Peterson attorney: Jury didn’t understand forensics
Drew Peterson's defense attorney's l-r Joseph Lopez, Joel Brodsky, Ralph Meczyk and Steven Greenberg talk after closing argument outside the Will County Courthouse in Joliet on Tuesday September 4, 2012. Meczyk, of Northbrook, organized and presented the
Updated: October 14, 2012 1:08PM
NORTHBROOK — In the eyes of the attorney who presented the forensics in defense of convicted murderer Drew Peterson, the jury simply didn’t understand.
Peterson, a former Bollingbrook police sergeant, was found guilty last week in Will County Court of killing his third wife, Kathleen Savio.
Meczyk, of Northbrook, said he was astounded when he learned that the jury had little, if any, idea of what the forensic presentations meant.
Meczyk handled all the forensic evidence, put expert witnesses on the stand and cross-examined the state’s expert witnesses.
“It was impossible to tell what the jury was thinking when the forensic information was being presented,” Meczyk said Monday by phone from his Chicago office. “They were extremely attentive and taking notes, but they claimed when the trial was over that they didn’t understand the medicine, though there were world class doctors testifying on both sides.”
Meczyk noted that he spent two months putting together the forensic aspects of the case, as well as being advised about it by forensic pathologists in Chicago.
The preparation for the case was “very arduous.”
Meczyk had to learn everything about the state’s expert witnesses, as well all they had ever written, to be able to challenge them if they said something inconsistent with their professional backgrounds.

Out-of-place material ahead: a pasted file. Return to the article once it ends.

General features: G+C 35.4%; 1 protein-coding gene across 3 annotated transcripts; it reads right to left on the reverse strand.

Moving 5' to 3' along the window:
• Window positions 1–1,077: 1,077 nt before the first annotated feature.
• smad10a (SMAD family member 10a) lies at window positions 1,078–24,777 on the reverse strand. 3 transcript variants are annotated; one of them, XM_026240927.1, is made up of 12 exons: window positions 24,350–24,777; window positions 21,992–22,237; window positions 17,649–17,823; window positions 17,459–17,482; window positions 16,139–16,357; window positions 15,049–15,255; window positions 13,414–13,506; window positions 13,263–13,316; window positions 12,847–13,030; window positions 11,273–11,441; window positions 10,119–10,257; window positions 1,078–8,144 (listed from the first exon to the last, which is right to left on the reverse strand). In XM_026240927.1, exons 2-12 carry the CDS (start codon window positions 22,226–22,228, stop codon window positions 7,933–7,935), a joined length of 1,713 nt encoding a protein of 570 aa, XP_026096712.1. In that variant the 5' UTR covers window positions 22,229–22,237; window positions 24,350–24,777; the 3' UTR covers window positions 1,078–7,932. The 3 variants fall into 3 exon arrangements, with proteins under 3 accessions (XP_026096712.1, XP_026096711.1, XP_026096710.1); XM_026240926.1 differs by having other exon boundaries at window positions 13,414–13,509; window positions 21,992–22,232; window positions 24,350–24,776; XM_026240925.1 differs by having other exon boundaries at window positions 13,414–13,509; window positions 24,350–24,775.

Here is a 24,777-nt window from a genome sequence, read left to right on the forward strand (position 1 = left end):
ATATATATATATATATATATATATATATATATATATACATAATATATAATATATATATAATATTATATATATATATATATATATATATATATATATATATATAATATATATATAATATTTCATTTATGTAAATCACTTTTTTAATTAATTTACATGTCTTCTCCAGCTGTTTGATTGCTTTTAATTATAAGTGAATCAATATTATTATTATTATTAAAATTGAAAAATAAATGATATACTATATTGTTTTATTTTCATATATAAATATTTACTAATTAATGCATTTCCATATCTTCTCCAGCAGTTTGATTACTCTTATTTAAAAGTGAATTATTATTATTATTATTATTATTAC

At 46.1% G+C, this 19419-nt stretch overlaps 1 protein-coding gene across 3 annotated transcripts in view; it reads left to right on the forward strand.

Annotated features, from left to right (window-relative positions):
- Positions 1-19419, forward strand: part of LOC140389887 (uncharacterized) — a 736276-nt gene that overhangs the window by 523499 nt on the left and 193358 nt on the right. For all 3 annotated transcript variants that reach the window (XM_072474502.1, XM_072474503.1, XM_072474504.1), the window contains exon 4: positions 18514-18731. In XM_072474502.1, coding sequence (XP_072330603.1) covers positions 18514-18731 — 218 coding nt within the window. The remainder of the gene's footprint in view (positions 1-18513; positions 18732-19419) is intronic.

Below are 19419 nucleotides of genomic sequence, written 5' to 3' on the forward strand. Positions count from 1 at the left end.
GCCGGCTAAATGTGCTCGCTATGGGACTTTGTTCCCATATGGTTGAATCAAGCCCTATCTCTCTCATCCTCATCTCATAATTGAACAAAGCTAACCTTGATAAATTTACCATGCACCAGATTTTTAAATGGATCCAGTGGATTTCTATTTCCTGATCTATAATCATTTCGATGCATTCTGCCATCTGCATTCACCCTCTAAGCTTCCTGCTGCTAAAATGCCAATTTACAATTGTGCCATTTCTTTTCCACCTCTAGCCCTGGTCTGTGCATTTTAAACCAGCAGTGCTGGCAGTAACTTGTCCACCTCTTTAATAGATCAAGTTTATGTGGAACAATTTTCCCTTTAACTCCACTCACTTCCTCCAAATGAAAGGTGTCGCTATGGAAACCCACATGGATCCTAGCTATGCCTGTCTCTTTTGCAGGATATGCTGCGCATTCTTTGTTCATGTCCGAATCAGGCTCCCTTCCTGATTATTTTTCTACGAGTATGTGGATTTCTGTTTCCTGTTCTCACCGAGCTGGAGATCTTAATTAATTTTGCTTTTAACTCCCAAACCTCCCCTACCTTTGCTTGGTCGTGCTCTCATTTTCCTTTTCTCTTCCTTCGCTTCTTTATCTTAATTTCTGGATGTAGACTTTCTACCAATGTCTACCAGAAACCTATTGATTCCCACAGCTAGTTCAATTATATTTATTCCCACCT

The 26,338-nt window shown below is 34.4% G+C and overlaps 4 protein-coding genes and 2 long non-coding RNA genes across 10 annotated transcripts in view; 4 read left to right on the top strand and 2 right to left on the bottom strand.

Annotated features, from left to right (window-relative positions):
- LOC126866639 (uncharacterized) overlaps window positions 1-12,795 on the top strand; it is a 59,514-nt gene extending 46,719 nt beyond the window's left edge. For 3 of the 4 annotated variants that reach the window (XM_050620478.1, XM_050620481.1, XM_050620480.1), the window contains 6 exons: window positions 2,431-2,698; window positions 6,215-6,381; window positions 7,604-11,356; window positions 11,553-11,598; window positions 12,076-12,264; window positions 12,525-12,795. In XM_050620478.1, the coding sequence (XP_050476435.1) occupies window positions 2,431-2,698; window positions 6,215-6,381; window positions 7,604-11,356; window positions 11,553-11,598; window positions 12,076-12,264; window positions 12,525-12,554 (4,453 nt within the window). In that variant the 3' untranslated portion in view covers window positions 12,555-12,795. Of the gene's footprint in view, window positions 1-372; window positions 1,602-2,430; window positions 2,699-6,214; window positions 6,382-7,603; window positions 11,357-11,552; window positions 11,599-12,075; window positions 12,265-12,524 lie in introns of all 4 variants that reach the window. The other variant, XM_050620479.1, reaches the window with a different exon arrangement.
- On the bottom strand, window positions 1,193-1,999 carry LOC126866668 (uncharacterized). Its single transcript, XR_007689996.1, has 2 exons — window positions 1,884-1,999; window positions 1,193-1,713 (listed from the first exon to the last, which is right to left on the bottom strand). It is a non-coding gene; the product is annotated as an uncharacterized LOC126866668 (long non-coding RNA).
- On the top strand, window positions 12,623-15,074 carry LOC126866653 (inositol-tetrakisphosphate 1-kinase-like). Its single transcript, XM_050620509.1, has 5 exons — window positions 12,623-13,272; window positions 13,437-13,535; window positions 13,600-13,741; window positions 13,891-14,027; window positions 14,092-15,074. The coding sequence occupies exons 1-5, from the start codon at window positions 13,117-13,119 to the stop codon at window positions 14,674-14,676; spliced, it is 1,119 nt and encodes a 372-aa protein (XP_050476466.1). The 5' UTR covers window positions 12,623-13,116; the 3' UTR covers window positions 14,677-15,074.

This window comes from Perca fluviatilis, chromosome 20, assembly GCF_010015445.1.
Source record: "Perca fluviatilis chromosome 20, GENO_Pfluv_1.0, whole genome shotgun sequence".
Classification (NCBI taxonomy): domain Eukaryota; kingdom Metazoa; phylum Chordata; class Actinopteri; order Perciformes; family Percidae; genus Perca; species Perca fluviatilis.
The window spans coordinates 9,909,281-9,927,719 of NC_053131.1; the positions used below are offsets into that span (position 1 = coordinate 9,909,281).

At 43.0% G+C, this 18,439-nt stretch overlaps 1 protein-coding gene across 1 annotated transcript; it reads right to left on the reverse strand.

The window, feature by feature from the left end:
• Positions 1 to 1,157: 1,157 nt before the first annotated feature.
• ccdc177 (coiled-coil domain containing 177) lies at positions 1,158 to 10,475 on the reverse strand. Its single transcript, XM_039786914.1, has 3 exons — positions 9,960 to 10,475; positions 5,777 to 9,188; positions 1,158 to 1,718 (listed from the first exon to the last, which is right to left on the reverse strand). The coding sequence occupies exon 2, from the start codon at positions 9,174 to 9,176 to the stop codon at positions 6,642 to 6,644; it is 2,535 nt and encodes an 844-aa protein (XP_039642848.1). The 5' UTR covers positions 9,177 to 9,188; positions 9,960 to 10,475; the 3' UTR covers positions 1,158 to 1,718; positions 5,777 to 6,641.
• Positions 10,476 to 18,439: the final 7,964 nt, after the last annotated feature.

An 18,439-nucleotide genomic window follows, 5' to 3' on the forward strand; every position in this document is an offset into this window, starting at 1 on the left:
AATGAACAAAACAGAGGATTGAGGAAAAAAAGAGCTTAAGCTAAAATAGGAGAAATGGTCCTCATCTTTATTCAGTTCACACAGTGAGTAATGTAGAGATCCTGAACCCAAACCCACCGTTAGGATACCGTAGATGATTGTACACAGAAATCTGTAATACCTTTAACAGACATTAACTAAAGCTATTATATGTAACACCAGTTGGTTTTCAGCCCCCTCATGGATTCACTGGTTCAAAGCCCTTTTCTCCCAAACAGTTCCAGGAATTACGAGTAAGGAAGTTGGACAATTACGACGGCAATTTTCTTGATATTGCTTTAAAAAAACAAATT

“The state’s attorney’s theory was that a person can’t get a laceration on the back of the head and a big bruise on the pelvic bone in the front falling backwards in a bath tub,” Meczyk said.
“How does someone fall backwards and get a huge bruise in front? He can’t, so the bruise was probably old.”
Dr. Larry Blum, the forensic pathologist who performed the second autopsy on Savio’s body, had said the bruise on her pelvic bone was new, which supported the state’s theory, Meczyk said.
However, Blum never sent out tissue samples for further analysis that would have indicated that no white cells were present at the site, and iron deposits indicative of healing were present, he added.
“This was the highlight of the case, but the jury didn’t get it. If it was a fresh bruise, the iron deposits wouldn’t have been there. It was really old,” Meczyk said.
He also noted that the defense team’s greatest challenges were the pre-trial publicity and the hearsay law.
“Media wise, it was terrible,” he said. “Drew Peterson was almost the anti-Christ. There was a lot to overcome, but it would be like asking a jury to un-ring a bell.”
However, launching an appeal of the verdict based on the hearsay law is probably the best chance Peterson has to get out of prison, Meczyk said.